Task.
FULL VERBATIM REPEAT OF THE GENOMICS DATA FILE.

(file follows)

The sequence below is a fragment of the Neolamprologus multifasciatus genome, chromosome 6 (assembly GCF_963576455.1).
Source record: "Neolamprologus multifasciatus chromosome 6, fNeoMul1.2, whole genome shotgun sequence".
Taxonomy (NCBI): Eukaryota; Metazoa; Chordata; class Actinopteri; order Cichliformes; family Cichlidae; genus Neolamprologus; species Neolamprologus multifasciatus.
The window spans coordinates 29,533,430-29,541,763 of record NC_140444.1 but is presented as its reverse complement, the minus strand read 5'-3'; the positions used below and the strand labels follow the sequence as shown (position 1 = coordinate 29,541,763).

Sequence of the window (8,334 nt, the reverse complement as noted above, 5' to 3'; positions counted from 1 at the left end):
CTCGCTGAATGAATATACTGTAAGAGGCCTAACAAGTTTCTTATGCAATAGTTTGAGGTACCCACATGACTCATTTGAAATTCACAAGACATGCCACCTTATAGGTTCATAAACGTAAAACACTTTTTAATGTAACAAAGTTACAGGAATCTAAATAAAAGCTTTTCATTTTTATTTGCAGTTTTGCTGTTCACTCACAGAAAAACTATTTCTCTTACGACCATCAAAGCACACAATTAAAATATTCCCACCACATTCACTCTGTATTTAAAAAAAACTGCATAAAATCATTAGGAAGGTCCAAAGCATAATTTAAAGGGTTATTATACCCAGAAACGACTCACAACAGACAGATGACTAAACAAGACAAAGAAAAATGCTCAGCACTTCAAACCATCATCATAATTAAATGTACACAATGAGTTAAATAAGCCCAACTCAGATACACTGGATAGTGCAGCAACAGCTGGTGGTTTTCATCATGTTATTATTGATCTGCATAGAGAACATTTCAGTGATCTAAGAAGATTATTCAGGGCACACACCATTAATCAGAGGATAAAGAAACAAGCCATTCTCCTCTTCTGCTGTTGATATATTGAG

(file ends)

The sequence below is a fragment of the Neolamprologus multifasciatus genome, chromosome 6 (assembly GCF_963576455.1).
Source record: "Neolamprologus multifasciatus chromosome 6, fNeoMul1.2, whole genome shotgun sequence".
Taxonomy (NCBI): Eukaryota; Metazoa; Chordata; class Actinopteri; order Cichliformes; family Cichlidae; genus Neolamprologus; species Neolamprologus multifasciatus.
The window spans coordinates 29,533,430-29,541,763 of record NC_140444.1 but is presented as its reverse complement, the minus strand read 5'-3'; the positions used below and the strand labels follow the sequence as shown (position 1 = coordinate 29,541,763).

Sequence of the window (8,334 nt, the reverse complement as noted above, 5' to 3'; positions counted from 1 at the left end):
CTCGCTGAATGAATATACTGTAAGAGGCCTAACAAGTTTCTTATGCAATAGTTTGAGGTACCCACATGACTCATTTGAAATTCACAAGACATGCCACCTTATAGGTTCATAAACGTAAAACACTTTTTAATGTAACAAAGTTACAGGAATCTAAATAAAAGCTTTTCATTTTTATTTGCAGTTTTGCTGTTCACTCACAGAAAAACTATTTCTCTTACGACCATCAAAGCACACAATTAAAATATTCCCACCACATTCACTCTGTATTTAAAAAAAACTGCATAAAATCATTAGGAAGGTCCAAAGCATAATTTAAAGGGTTATTATACCCAGAAACGACTCACAACAGACAGATGACTAAACAAGACAAAGAAAAATGCTCAGCACTTCAAACCATCATCATAATTAAATGTACACAATGAGTTAAATAAGCCCAACTCAGATACACTGGATAGTGCAGCAACAGCTGGTGGTTTTCATCATGTTATTATTGATCTGCATAGAGAACATTTCAGTGATCTAAGAAGATTATTCAGGGCACACACCATTAATCAGAGGATAAAGAAACAAGCCATTCTCCTCTTCTGCTGTTGATATATTGAG